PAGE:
Hot Work Permits
One of the program areas that Environmental Health and Safety (EHS) addresses commonly is referred to in the construction industry as “Hot Work.” Hot work includes any operation producing flame, sparks or heat. Examples of hot work include but are not limited to torch cutting, welding, brazing, grinding, sawing, torch soldering, thawing frozen pipes and applying roofing. The purpose for the hot work program is to ensure that spark- and flame-producing construction and maintenance activities do not present an undue fire hazard to the people and property of The Ohio State University.
Before conducting any hot work at Ohio State, a hot work permit (HWP) must be obtained from an EHS representative or by downloading from the website. Additionally, arrangements must be made for an inspection of the hot work area by an EHS representative before performing the hot work. HWPs are issued for a specific job being preformed at a specific time period. After the hot work area has been inspected, the EHS representative will sign-off on the HWP. The HWP should be posted in a conspicuous location near the area where the hot work is being performed.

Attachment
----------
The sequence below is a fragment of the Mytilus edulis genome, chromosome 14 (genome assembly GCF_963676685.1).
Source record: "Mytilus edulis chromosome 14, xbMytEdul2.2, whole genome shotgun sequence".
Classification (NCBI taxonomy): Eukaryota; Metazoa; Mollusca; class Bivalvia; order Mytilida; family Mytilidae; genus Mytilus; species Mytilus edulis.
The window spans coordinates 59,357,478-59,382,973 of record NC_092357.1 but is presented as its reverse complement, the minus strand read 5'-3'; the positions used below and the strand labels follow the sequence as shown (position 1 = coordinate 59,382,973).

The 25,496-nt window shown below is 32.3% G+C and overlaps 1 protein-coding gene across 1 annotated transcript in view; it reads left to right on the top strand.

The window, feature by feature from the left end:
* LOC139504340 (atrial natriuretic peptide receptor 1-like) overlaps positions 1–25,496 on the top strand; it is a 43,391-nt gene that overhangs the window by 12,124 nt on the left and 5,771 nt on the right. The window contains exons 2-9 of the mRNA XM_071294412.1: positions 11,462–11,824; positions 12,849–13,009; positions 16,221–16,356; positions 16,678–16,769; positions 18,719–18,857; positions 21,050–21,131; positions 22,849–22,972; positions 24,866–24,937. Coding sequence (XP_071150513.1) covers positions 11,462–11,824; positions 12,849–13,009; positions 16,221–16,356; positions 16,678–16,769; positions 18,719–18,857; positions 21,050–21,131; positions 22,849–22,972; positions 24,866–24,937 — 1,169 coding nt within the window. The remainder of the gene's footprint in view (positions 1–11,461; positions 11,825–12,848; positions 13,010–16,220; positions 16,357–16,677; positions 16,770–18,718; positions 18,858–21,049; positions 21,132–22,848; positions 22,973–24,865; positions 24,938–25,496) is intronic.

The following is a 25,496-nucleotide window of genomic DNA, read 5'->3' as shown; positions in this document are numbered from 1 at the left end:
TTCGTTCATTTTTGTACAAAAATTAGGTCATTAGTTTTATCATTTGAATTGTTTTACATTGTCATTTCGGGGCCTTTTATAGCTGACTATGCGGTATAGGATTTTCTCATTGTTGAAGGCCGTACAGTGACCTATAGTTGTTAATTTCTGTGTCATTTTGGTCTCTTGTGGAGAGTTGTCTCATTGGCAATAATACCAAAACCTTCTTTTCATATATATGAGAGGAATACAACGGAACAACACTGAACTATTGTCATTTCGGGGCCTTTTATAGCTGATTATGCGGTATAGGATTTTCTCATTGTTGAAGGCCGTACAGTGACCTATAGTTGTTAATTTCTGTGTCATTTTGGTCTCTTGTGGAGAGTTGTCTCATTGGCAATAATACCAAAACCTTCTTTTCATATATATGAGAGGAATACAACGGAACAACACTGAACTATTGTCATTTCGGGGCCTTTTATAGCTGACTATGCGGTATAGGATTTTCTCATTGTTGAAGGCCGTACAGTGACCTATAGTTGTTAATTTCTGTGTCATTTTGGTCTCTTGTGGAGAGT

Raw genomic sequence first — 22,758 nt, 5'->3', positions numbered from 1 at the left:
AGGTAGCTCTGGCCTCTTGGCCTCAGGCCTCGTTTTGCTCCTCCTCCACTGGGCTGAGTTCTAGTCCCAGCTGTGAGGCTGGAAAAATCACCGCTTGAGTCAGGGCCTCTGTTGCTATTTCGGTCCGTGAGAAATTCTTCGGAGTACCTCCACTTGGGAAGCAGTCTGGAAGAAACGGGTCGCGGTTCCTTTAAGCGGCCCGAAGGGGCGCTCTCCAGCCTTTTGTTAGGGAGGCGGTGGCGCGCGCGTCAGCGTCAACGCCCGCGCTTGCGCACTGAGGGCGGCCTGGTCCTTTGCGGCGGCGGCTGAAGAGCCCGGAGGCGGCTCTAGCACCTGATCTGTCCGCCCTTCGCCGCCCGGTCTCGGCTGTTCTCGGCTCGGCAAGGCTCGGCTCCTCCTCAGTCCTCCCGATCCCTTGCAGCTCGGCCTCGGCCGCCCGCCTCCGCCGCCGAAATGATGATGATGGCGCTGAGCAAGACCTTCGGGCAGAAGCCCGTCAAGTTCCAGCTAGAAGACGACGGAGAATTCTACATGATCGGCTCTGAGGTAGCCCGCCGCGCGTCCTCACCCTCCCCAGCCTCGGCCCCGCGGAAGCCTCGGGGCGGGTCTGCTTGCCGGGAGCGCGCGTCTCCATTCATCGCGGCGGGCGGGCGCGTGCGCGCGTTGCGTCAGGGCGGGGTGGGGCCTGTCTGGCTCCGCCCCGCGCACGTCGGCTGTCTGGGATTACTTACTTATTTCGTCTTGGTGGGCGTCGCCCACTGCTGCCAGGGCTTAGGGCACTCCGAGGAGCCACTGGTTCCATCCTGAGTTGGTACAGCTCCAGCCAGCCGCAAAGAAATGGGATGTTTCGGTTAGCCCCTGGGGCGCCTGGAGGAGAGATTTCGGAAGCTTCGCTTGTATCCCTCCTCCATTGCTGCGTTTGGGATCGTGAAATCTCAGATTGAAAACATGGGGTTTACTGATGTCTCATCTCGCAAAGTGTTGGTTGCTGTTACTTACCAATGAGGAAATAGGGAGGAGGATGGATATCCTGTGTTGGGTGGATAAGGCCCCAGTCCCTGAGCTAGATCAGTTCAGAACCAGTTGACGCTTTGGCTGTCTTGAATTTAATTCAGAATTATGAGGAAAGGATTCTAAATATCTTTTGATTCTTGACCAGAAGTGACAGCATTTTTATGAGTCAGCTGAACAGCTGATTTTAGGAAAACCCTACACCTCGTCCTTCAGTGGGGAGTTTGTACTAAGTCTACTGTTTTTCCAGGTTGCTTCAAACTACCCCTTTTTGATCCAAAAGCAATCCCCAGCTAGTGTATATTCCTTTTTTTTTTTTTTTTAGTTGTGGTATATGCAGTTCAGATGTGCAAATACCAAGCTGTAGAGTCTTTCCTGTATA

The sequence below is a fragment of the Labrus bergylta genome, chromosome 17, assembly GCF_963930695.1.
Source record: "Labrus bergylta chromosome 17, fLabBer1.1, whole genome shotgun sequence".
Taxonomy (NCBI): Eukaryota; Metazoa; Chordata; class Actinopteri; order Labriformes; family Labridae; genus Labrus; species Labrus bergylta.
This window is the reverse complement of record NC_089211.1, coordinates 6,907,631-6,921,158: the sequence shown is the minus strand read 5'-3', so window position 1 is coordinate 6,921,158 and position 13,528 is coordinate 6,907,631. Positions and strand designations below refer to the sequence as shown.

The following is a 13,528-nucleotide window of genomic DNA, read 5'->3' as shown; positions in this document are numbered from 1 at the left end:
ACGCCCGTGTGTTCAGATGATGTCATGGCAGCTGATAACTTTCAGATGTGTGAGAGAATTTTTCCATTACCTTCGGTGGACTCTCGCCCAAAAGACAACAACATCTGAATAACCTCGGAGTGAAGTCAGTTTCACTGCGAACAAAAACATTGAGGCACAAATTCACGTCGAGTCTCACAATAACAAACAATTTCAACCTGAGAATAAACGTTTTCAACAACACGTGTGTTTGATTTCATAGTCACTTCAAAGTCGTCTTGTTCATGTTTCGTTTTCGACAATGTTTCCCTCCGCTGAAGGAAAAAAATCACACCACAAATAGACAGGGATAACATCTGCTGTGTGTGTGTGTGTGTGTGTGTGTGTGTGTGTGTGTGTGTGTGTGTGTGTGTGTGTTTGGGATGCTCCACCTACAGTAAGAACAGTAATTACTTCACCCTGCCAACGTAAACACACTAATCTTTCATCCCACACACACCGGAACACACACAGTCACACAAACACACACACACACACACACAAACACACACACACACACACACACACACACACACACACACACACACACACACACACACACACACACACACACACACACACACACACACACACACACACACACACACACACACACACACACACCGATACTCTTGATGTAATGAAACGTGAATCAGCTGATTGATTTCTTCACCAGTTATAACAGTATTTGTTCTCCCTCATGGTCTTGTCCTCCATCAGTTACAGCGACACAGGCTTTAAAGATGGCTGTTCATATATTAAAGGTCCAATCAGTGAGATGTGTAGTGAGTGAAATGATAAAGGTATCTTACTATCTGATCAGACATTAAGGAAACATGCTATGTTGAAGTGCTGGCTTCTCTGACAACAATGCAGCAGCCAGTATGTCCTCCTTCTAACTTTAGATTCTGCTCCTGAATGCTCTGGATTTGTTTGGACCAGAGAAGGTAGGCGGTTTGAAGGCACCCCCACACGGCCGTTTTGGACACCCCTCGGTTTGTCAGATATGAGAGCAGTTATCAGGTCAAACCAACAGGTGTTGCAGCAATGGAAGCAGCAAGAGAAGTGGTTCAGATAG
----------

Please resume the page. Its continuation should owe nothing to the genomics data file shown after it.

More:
The following list provides things to keep in mind before, during and after hot work is performed:
- Can the object needing hot work be moved to a safer area (e.g., outdoors)? If not, obtain a HWP.
- Address building smoke detectors and sprinkler systems by contacting Ohio State’s Fire Safety Systems at 614-247-1549 before starting any hot work activities.
- Relocate all combustible materials at least 35' horizontally from the work area. Where relocation is impractical, protect combustibles with fire-resistant covers.
- Properly cover all openings or cracks in walls, floors, or ducts within 35' of the work area to prevent the passage of sparks into adjacent areas.
- Have a fire watcher present wherever hot work is being performed. The fire watcher should have fire extinguishing equipment readily available, be familiar with the procedures for sounding an alarm in the event of a fire and remain in the hot work area for a minimum of 30 minutes after the completion of hot work activities.
- Finally, conduct a final check of the hot work area and all adjacent areas at the end of the work day to detect and extinguish possible smoldering fires.
After the hot work is completed, the HWP must be sent back to the EHS representative.
If you have any questions regarding hot work, please contact Taylor Allen at 614-292-4648